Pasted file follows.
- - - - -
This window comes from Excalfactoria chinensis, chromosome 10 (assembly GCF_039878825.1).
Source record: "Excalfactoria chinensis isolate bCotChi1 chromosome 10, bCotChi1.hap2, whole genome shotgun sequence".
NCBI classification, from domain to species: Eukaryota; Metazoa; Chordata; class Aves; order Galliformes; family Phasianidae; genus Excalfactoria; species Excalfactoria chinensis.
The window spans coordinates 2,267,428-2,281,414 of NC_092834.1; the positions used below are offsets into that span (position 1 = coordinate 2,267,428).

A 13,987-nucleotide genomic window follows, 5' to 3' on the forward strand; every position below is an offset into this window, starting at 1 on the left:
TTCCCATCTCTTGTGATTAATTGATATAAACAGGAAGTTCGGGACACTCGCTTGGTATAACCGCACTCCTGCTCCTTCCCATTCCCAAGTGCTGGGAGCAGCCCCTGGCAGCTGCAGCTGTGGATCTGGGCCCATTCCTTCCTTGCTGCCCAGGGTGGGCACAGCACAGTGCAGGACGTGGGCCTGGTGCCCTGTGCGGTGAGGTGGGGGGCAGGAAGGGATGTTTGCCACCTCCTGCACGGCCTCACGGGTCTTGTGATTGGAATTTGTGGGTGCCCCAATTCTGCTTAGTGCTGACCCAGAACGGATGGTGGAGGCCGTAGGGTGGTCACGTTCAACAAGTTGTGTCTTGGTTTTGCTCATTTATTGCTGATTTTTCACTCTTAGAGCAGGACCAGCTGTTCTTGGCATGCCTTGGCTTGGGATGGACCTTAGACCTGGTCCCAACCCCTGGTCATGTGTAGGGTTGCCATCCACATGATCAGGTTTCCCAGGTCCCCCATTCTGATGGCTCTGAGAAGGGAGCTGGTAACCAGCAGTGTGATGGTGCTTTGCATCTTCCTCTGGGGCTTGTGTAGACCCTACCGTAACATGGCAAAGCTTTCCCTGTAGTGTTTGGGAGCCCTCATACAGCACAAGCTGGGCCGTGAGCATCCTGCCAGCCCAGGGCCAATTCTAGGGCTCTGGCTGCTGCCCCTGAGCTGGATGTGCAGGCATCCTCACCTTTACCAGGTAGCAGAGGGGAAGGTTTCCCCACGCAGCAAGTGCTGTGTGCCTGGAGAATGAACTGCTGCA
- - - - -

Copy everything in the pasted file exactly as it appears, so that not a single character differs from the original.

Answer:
This window comes from Excalfactoria chinensis, chromosome 10 (assembly GCF_039878825.1).
Source record: "Excalfactoria chinensis isolate bCotChi1 chromosome 10, bCotChi1.hap2, whole genome shotgun sequence".
NCBI classification, from domain to species: Eukaryota; Metazoa; Chordata; class Aves; order Galliformes; family Phasianidae; genus Excalfactoria; species Excalfactoria chinensis.
The window spans coordinates 2,267,428-2,281,414 of NC_092834.1; the positions used below are offsets into that span (position 1 = coordinate 2,267,428).

A 13,987-nucleotide genomic window follows, 5' to 3' on the forward strand; every position below is an offset into this window, starting at 1 on the left:
TTCCCATCTCTTGTGATTAATTGATATAAACAGGAAGTTCGGGACACTCGCTTGGTATAACCGCACTCCTGCTCCTTCCCATTCCCAAGTGCTGGGAGCAGCCCCTGGCAGCTGCAGCTGTGGATCTGGGCCCATTCCTTCCTTGCTGCCCAGGGTGGGCACAGCACAGTGCAGGACGTGGGCCTGGTGCCCTGTGCGGTGAGGTGGGGGGCAGGAAGGGATGTTTGCCACCTCCTGCACGGCCTCACGGGTCTTGTGATTGGAATTTGTGGGTGCCCCAATTCTGCTTAGTGCTGACCCAGAACGGATGGTGGAGGCCGTAGGGTGGTCACGTTCAACAAGTTGTGTCTTGGTTTTGCTCATTTATTGCTGATTTTTCACTCTTAGAGCAGGACCAGCTGTTCTTGGCATGCCTTGGCTTGGGATGGACCTTAGACCTGGTCCCAACCCCTGGTCATGTGTAGGGTTGCCATCCACATGATCAGGTTTCCCAGGTCCCCCATTCTGATGGCTCTGAGAAGGGAGCTGGTAACCAGCAGTGTGATGGTGCTTTGCATCTTCCTCTGGGGCTTGTGTAGACCCTACCGTAACATGGCAAAGCTTTCCCTGTAGTGTTTGGGAGCCCTCATACAGCACAAGCTGGGCCGTGAGCATCCTGCCAGCCCAGGGCCAATTCTAGGGCTCTGGCTGCTGCCCCTGAGCTGGATGTGCAGGCATCCTCACCTTTACCAGGTAGCAGAGGGGAAGGTTTCCCCACGCAGCAAGTGCTGTGTGCCTGGAGAATGAACTGCTGCA